Effects of social competence factors on self-esteem and behavior in adolescents with cerebral palsy
Thirty-one male and twenty-nine female adolescents (ages 12-18) with cerebral palsy and their primary care givers were recruited to investigate what role social competence factors have on self-esteem and behavior. The youth completed three assessment tools: the Rosenberg Self-esteem Scale, the Achenbach Youth Self-Report, and a Youth Questionnaire. The care giver completed two assessment tools: the Achenbach Child Behavior Checklist and a Demographic and Child Health Information Survey. T-tests indicated no difference in Self-esteem scores between genders. A multiple regression path analysis utilizing Baron and Kenny's (1986) test for mediation investigated relationships between disability severity, self-esteem, problem scores, and three Competence Factors (Activities, Social and School). Results indicated a significant negative relationship between disability severity and Activities (as severity increased, activities decreased) but no relationship between severity and Social or School scores. There was, however, a significant negative relationship between both Social and School scores with Problem scores (as social and school competence decreased, Problem scores increased). Disability severity did not significantly relate to either self-esteem or Problem scores. Without significance, the criteria could not be met for direct mediation. However, in four models, the size of the relationship between these independent and dependent variables was reduced, indicating a trend toward a mediation effect when competence areas were controlled. These findings have implications for future research as well as intervention. Limitations, research and intervention implications, along with directions for the future, are discussed.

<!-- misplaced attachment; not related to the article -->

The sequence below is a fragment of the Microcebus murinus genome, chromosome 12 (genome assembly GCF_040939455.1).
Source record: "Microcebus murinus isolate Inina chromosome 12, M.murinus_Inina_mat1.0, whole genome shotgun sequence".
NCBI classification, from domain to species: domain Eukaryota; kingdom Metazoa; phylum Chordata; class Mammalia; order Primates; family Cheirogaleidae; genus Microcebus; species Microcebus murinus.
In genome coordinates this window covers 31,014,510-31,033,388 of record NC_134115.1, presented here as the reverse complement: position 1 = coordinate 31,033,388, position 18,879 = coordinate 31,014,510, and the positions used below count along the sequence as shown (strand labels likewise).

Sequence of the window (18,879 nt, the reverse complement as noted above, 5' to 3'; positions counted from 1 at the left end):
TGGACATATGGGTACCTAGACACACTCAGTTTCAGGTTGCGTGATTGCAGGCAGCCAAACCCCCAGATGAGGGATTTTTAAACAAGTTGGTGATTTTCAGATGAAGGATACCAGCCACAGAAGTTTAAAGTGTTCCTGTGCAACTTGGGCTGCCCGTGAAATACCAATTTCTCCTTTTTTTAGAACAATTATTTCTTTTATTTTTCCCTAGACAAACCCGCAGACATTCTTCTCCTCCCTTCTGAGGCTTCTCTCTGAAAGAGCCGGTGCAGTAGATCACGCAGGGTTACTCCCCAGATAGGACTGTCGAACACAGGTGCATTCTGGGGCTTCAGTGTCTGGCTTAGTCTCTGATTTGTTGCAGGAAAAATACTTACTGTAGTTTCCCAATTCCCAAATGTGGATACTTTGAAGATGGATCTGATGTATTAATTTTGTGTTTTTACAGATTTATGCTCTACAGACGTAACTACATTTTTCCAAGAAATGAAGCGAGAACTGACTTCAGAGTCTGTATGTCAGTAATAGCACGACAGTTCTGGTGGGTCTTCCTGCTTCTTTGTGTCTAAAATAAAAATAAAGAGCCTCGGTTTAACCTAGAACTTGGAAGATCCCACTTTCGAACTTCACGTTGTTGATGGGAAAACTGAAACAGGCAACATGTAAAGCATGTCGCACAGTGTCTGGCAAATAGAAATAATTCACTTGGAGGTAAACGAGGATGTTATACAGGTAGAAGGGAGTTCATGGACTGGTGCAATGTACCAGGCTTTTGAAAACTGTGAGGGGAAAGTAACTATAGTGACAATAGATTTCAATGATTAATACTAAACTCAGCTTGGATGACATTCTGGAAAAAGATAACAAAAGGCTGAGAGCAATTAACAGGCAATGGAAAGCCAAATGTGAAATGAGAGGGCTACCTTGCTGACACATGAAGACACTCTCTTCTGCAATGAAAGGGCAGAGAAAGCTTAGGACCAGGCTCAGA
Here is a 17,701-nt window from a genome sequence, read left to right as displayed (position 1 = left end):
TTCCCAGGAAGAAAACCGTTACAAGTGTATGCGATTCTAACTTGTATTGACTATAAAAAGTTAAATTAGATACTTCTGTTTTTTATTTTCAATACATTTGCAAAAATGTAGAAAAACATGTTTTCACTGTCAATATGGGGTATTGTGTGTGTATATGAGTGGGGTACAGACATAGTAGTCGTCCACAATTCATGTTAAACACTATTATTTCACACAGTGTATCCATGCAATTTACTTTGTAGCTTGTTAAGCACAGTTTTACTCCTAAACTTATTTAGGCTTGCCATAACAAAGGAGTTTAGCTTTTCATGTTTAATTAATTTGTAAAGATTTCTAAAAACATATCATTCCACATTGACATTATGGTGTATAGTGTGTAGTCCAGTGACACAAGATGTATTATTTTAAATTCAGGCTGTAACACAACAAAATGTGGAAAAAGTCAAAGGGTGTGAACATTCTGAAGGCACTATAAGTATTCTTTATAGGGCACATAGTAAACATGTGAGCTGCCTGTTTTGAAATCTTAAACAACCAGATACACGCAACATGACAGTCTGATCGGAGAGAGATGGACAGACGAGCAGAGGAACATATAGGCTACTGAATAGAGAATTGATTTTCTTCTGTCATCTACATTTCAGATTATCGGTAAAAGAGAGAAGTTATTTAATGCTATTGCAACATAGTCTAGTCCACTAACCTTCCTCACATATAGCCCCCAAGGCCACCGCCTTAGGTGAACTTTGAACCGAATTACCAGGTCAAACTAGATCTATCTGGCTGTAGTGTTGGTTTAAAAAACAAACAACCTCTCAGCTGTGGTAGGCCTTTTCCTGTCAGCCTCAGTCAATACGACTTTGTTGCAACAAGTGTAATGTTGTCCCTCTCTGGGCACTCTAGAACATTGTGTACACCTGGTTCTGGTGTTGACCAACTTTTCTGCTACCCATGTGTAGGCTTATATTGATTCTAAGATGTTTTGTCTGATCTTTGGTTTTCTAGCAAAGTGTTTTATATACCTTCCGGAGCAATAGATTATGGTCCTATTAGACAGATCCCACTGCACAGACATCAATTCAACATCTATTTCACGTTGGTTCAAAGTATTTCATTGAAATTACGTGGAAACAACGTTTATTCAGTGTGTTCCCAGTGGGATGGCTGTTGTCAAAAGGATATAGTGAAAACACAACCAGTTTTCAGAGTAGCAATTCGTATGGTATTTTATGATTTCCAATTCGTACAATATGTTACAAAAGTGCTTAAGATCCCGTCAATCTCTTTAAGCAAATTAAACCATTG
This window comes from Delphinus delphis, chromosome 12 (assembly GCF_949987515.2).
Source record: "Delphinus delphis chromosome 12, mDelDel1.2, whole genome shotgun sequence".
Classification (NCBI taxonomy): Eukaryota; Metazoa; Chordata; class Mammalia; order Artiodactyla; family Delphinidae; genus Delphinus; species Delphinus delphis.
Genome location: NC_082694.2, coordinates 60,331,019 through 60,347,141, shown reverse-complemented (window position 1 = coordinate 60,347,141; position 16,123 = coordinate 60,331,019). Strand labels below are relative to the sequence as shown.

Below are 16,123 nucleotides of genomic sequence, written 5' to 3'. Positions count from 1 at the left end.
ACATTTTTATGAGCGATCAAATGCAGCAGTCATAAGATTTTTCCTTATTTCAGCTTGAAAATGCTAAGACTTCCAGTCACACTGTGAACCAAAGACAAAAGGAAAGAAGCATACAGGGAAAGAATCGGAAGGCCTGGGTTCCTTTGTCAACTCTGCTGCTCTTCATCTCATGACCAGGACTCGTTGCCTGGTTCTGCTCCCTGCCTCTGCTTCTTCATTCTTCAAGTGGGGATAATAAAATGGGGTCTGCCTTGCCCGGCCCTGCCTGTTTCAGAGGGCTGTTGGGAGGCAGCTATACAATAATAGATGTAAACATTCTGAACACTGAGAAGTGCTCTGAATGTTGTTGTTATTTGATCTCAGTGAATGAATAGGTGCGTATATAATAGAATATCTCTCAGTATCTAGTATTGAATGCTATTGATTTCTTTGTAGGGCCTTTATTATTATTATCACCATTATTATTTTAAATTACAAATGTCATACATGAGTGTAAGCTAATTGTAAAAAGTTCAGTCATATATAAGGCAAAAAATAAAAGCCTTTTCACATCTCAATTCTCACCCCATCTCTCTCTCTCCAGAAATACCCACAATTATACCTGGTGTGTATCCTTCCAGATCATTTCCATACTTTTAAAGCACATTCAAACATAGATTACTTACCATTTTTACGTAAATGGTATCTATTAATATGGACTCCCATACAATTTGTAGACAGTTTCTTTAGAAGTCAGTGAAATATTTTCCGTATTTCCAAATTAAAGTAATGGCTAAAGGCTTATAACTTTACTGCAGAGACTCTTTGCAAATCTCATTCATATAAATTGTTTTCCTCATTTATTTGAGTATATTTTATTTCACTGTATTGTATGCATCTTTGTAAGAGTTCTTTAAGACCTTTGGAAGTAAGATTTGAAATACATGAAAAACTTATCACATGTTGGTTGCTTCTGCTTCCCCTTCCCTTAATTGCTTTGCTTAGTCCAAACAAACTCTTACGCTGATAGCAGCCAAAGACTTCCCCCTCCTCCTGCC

Leigh Ann Kramer,
"Effects of social competence factors on self-esteem and behavior in adolescents with cerebral palsy"
(January 1, 1998).
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